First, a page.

Until now, the optimum E. robusta coppice cutting age in Madagascar has been determined based on the volume of wood produced. Randrianjafy and Deleporte (1995) drew up production tables and proposed optimum ages per site. Yet, it would be interesting to determine the optimum E. robusta coppice cutting age taking into account both the increase in wood volume and the variation in basic wood density (Figure 7).

Figure 7: Variability of E. robusta wood density and its production in terms of merchantable volume over bark according to age and for an average fertility class (according to Randrianjafy and Deleporte 1995). AAI: (average annual increment in volume): average annual increment in merchantable volume over bark in m3:ha, since planting. CAI: (current annual increment in volume): current annual increase in merchantable volume over bark in m3:ha; it is the volume produced over a short period (1 year). 

For an average fertility class, the current annual increment curve for the merchantable volume of wood per hectare increased up to 5-6 years, decreasing thereafter. The curve for the average increment in merchantable volume of wood per hectare displayed peaks at around 8-9 years. The two curves crossed over in the 11th year, which therefore corresponds to the optimum cutting age for the volume of wood produced. Considering that wood density increases with age, the proposal to cut at 11 years is coherent. Nevertheless, in order to take into account socio-economic aspects whereby E. robusta wood is in great demand and the owners often have money problems that prevent them from waiting for a long rotation, the average rotation recommended for E. robusta cutting in Madagascar is, in fact, 7 years (Ramamonjisoa 1999). At that age, wood density is around 694 kg/m3.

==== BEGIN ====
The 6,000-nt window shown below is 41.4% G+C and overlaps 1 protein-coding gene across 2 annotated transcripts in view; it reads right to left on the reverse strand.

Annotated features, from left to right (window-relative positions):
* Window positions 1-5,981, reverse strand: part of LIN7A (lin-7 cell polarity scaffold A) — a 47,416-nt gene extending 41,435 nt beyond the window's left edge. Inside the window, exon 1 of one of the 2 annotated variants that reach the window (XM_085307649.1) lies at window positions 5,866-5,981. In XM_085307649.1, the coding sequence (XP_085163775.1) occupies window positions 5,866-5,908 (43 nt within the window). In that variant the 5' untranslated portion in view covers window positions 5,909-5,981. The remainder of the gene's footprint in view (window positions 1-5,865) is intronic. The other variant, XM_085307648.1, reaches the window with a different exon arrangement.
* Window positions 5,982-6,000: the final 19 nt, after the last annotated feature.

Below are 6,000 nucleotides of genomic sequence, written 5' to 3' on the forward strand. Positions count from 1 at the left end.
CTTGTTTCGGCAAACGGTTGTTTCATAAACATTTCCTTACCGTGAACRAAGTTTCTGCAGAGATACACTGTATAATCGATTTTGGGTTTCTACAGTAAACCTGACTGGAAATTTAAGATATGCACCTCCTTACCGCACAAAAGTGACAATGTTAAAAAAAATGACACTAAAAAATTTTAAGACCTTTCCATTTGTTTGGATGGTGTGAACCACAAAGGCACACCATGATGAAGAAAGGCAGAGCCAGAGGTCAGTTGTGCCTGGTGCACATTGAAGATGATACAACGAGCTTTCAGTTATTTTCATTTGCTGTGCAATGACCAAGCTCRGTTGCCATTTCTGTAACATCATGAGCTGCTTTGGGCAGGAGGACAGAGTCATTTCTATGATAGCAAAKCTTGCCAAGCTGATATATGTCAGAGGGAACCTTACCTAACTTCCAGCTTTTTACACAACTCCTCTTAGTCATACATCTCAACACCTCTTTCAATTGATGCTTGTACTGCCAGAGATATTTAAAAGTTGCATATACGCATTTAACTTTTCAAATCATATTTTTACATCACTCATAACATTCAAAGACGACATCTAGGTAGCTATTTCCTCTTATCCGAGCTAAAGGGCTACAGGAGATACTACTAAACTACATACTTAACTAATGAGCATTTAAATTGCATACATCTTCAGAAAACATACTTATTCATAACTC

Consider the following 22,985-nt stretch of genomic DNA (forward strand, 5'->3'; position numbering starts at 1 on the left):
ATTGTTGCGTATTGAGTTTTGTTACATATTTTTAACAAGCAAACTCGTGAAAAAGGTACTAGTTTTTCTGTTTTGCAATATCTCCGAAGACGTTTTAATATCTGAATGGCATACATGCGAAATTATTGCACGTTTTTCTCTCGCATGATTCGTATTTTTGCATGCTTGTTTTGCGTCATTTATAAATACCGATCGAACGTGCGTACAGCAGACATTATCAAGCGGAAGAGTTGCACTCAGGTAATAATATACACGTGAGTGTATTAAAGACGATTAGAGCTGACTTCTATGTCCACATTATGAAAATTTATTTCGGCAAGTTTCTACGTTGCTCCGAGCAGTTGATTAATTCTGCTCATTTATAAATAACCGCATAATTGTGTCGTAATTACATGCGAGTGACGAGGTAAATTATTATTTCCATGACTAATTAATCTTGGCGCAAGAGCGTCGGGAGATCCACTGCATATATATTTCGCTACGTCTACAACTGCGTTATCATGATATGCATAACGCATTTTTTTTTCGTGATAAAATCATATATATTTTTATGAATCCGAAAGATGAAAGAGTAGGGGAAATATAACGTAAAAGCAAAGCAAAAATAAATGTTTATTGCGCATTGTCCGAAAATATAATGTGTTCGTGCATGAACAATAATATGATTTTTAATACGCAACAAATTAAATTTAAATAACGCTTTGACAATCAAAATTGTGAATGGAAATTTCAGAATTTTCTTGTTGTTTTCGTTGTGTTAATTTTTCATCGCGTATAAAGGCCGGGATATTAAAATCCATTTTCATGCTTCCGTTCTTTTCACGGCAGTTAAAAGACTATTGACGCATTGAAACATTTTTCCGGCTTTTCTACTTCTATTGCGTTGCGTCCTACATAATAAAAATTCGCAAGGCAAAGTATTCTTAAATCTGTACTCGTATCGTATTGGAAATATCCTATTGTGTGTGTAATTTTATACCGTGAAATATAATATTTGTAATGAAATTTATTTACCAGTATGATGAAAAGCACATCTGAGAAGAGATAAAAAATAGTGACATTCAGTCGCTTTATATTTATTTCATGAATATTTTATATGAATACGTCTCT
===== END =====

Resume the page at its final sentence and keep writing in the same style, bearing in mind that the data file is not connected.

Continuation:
In addition, the rotation age of eucalyptus coppices affects soil physical and chemical properties. The nutrients involved are primarily organic carbon, total nitrogen, exchangeable calcium, exchangeable magnesium and the cationic exchange capacity of the soil (Zhao et al. 2014). These nutrients are essential for sucker growth. For instance, the nutrient content of soil decreases after each cutting operation, through exports resulting from coppice logging. Consequently, the more frequent the cutting operations, the more the soil becomes impoverished, leading to weaker sucker growth. In addition, for E. robusta in Madagascar, soils are not fertilized between cutting operations. The situation is worsened through the collection of E. robusta coppice litter for local domestic energy requirements and fertilizing crop fields.